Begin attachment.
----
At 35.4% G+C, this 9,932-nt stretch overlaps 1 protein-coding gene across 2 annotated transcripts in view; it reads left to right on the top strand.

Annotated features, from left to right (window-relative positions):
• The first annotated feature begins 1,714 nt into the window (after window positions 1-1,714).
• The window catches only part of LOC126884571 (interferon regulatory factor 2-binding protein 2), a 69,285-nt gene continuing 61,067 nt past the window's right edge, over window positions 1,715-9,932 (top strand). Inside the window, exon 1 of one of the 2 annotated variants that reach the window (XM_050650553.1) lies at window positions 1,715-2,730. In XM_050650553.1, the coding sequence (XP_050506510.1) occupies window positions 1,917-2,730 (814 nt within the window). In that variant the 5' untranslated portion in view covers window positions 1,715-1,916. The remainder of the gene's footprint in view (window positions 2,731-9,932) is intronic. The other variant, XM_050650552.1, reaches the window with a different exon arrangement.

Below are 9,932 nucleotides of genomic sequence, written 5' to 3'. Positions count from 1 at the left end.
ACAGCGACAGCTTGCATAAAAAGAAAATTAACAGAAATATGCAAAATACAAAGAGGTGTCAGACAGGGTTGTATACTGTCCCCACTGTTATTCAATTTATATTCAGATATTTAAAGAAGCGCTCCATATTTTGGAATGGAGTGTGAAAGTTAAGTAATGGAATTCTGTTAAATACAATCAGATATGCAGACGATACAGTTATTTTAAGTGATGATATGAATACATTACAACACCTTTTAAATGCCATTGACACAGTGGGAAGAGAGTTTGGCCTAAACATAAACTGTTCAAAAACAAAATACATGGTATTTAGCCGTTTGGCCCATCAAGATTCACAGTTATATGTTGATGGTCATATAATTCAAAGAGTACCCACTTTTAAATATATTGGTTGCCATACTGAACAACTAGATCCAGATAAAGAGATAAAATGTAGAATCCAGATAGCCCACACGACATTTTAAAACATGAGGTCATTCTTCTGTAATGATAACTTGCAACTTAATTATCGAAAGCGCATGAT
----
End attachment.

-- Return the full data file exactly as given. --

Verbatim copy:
At 35.4% G+C, this 9,932-nt stretch overlaps 1 protein-coding gene across 2 annotated transcripts in view; it reads left to right on the top strand.

Annotated features, from left to right (window-relative positions):
• The first annotated feature begins 1,714 nt into the window (after window positions 1-1,714).
• The window catches only part of LOC126884571 (interferon regulatory factor 2-binding protein 2), a 69,285-nt gene continuing 61,067 nt past the window's right edge, over window positions 1,715-9,932 (top strand). Inside the window, exon 1 of one of the 2 annotated variants that reach the window (XM_050650553.1) lies at window positions 1,715-2,730. In XM_050650553.1, the coding sequence (XP_050506510.1) occupies window positions 1,917-2,730 (814 nt within the window). In that variant the 5' untranslated portion in view covers window positions 1,715-1,916. The remainder of the gene's footprint in view (window positions 2,731-9,932) is intronic. The other variant, XM_050650552.1, reaches the window with a different exon arrangement.

Below are 9,932 nucleotides of genomic sequence, written 5' to 3'. Positions count from 1 at the left end.
ACAGCGACAGCTTGCATAAAAAGAAAATTAACAGAAATATGCAAAATACAAAGAGGTGTCAGACAGGGTTGTATACTGTCCCCACTGTTATTCAATTTATATTCAGATATTTAAAGAAGCGCTCCATATTTTGGAATGGAGTGTGAAAGTTAAGTAATGGAATTCTGTTAAATACAATCAGATATGCAGACGATACAGTTATTTTAAGTGATGATATGAATACATTACAACACCTTTTAAATGCCATTGACACAGTGGGAAGAGAGTTTGGCCTAAACATAAACTGTTCAAAAACAAAATACATGGTATTTAGCCGTTTGGCCCATCAAGATTCACAGTTATATGTTGATGGTCATATAATTCAAAGAGTACCCACTTTTAAATATATTGGTTGCCATACTGAACAACTAGATCCAGATAAAGAGATAAAATGTAGAATCCAGATAGCCCACACGACATTTTAAAACATGAGGTCATTCTTCTGTAATGATAACTTGCAACTTAATTATCGAAAGCGCATGAT